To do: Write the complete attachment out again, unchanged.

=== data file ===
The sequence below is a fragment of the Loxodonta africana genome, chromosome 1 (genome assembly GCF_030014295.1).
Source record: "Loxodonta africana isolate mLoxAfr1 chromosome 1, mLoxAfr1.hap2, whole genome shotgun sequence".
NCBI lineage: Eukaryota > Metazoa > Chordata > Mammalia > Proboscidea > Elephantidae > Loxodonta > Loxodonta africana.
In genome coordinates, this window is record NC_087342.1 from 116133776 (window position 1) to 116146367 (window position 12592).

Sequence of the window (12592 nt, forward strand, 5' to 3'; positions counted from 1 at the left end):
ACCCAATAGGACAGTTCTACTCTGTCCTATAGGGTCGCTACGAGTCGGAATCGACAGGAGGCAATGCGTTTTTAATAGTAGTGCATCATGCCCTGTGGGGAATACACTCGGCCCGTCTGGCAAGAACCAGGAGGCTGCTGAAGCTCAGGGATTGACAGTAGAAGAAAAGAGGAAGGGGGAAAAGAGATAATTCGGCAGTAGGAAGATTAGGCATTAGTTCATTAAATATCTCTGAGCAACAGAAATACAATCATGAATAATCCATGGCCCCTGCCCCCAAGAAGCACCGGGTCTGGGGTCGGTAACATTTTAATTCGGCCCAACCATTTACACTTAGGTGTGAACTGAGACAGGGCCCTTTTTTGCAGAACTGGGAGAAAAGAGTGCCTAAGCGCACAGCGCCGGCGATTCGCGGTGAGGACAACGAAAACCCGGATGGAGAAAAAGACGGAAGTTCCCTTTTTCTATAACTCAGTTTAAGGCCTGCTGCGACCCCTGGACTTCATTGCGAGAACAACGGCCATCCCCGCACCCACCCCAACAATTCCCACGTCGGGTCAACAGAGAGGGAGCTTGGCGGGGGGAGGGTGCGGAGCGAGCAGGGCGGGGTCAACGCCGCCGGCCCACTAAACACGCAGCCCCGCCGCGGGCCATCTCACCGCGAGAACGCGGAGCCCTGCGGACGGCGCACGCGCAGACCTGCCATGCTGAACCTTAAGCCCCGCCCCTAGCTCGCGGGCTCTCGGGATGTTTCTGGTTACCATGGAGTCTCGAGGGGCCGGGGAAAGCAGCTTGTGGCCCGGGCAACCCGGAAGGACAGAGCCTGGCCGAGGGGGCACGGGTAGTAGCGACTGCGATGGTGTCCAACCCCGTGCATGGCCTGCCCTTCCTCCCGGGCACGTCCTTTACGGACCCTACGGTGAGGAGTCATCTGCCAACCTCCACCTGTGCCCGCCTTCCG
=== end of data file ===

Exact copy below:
The sequence below is a fragment of the Loxodonta africana genome, chromosome 1 (genome assembly GCF_030014295.1).
Source record: "Loxodonta africana isolate mLoxAfr1 chromosome 1, mLoxAfr1.hap2, whole genome shotgun sequence".
NCBI lineage: Eukaryota > Metazoa > Chordata > Mammalia > Proboscidea > Elephantidae > Loxodonta > Loxodonta africana.
In genome coordinates, this window is record NC_087342.1 from 116133776 (window position 1) to 116146367 (window position 12592).

Sequence of the window (12592 nt, forward strand, 5' to 3'; positions counted from 1 at the left end):
ACCCAATAGGACAGTTCTACTCTGTCCTATAGGGTCGCTACGAGTCGGAATCGACAGGAGGCAATGCGTTTTTAATAGTAGTGCATCATGCCCTGTGGGGAATACACTCGGCCCGTCTGGCAAGAACCAGGAGGCTGCTGAAGCTCAGGGATTGACAGTAGAAGAAAAGAGGAAGGGGGAAAAGAGATAATTCGGCAGTAGGAAGATTAGGCATTAGTTCATTAAATATCTCTGAGCAACAGAAATACAATCATGAATAATCCATGGCCCCTGCCCCCAAGAAGCACCGGGTCTGGGGTCGGTAACATTTTAATTCGGCCCAACCATTTACACTTAGGTGTGAACTGAGACAGGGCCCTTTTTTGCAGAACTGGGAGAAAAGAGTGCCTAAGCGCACAGCGCCGGCGATTCGCGGTGAGGACAACGAAAACCCGGATGGAGAAAAAGACGGAAGTTCCCTTTTTCTATAACTCAGTTTAAGGCCTGCTGCGACCCCTGGACTTCATTGCGAGAACAACGGCCATCCCCGCACCCACCCCAACAATTCCCACGTCGGGTCAACAGAGAGGGAGCTTGGCGGGGGGAGGGTGCGGAGCGAGCAGGGCGGGGTCAACGCCGCCGGCCCACTAAACACGCAGCCCCGCCGCGGGCCATCTCACCGCGAGAACGCGGAGCCCTGCGGACGGCGCACGCGCAGACCTGCCATGCTGAACCTTAAGCCCCGCCCCTAGCTCGCGGGCTCTCGGGATGTTTCTGGTTACCATGGAGTCTCGAGGGGCCGGGGAAAGCAGCTTGTGGCCCGGGCAACCCGGAAGGACAGAGCCTGGCCGAGGGGGCACGGGTAGTAGCGACTGCGATGGTGTCCAACCCCGTGCATGGCCTGCCCTTCCTCCCGGGCACGTCCTTTACGGACCCTACGGTGAGGAGTCATCTGCCAACCTCCACCTGTGCCCGCCTTCCG